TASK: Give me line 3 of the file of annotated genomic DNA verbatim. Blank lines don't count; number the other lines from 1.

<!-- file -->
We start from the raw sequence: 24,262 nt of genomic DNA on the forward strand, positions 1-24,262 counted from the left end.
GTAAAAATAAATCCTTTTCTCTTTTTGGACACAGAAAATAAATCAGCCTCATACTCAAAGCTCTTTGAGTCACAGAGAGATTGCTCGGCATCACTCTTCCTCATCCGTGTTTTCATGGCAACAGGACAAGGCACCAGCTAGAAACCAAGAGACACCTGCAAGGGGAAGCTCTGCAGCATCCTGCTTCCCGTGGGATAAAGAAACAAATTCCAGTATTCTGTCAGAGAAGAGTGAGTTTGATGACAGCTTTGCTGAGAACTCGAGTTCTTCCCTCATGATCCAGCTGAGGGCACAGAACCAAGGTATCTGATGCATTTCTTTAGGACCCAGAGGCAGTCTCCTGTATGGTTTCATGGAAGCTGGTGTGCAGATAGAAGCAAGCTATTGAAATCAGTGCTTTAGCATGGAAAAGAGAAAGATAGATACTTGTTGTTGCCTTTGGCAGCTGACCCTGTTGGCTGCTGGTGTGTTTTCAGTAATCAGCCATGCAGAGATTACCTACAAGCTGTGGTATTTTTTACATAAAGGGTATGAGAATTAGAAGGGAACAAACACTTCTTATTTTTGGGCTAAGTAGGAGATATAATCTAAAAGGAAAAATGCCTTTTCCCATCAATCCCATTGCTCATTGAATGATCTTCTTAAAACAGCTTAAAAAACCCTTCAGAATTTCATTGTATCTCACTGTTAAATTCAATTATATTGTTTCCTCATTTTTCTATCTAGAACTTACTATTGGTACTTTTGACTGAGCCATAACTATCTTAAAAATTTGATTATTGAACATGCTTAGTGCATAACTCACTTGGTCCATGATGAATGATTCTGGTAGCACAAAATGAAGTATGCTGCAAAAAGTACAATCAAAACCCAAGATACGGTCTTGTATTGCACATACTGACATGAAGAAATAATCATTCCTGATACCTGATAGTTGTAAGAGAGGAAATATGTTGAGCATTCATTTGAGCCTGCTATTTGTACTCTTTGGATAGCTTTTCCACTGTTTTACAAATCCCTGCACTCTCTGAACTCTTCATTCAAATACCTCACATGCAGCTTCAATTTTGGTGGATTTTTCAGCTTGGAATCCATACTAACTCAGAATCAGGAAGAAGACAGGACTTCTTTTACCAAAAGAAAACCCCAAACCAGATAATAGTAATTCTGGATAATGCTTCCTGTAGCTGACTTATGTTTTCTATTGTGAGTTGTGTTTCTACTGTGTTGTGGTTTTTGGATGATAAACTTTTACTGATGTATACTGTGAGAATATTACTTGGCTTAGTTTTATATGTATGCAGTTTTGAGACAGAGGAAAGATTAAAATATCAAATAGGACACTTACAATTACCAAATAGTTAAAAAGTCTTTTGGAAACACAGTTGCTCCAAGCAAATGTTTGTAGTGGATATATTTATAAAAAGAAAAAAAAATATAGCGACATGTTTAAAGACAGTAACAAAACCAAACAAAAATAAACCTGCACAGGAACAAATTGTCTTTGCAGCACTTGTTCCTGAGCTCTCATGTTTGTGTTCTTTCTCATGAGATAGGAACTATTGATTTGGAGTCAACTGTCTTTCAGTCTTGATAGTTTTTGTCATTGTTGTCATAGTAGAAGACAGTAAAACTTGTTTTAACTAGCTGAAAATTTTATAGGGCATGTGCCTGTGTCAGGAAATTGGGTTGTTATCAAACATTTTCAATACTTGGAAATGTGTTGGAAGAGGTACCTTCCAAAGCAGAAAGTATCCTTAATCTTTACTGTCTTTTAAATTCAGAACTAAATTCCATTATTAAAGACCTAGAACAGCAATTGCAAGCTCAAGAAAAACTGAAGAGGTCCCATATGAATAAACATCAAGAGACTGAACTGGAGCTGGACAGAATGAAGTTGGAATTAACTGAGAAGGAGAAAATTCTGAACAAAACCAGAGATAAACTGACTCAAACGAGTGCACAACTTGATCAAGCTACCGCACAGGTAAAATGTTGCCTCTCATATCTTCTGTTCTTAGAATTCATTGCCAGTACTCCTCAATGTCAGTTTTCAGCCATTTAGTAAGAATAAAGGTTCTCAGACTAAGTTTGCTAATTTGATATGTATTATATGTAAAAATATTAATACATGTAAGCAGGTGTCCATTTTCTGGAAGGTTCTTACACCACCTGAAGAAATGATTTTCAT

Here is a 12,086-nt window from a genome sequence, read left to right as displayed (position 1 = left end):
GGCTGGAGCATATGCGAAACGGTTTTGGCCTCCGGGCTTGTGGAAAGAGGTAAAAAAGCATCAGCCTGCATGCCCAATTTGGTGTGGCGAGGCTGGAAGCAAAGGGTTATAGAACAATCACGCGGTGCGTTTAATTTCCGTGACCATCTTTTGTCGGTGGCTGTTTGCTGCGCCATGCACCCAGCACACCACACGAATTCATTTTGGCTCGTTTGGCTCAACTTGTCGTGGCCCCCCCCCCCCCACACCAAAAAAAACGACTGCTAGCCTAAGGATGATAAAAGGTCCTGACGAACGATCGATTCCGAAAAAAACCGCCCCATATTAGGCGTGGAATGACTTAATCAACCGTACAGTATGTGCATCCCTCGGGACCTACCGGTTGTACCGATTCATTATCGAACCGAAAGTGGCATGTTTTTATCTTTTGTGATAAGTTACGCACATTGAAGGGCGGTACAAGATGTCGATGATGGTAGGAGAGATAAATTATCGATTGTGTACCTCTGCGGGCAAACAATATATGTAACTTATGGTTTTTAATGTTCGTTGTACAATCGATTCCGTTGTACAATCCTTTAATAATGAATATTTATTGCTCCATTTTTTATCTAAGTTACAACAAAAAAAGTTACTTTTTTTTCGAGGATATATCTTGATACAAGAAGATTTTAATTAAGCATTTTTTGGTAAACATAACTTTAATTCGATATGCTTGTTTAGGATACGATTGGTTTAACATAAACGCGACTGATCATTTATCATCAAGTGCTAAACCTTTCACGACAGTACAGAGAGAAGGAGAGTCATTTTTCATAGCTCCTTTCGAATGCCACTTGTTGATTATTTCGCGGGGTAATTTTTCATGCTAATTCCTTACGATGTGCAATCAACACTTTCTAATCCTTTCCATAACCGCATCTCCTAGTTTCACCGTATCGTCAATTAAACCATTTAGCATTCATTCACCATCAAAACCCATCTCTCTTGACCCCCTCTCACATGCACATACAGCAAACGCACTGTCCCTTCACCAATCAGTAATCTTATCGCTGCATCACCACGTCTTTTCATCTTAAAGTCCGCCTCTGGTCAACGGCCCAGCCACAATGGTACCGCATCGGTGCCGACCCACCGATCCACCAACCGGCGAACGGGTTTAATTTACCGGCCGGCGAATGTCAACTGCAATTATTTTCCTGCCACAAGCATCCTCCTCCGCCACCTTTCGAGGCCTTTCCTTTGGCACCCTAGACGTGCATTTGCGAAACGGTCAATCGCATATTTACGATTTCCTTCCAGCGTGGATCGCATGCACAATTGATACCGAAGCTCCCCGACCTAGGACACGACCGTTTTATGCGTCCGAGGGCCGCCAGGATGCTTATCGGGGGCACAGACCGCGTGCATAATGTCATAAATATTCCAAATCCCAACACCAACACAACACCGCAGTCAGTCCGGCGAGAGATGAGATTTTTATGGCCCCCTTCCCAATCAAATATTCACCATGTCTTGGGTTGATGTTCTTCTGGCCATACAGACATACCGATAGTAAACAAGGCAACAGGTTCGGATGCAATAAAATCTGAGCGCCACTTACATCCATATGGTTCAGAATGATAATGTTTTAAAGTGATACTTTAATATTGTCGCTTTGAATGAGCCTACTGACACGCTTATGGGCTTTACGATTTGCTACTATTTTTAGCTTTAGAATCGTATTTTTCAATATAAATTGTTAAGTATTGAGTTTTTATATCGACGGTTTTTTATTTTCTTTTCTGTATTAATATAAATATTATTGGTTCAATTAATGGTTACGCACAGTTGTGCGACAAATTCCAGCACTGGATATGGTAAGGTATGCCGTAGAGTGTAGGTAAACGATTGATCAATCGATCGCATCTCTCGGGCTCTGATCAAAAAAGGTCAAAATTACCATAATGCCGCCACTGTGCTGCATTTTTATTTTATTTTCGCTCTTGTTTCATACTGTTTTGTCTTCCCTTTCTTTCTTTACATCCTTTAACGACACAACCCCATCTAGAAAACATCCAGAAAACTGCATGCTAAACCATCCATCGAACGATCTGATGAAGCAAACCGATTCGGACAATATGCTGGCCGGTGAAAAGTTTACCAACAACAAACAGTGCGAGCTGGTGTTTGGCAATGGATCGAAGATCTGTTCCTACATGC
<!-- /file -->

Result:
Here is a 12,086-nt window from a genome sequence, read left to right as displayed (position 1 = left end):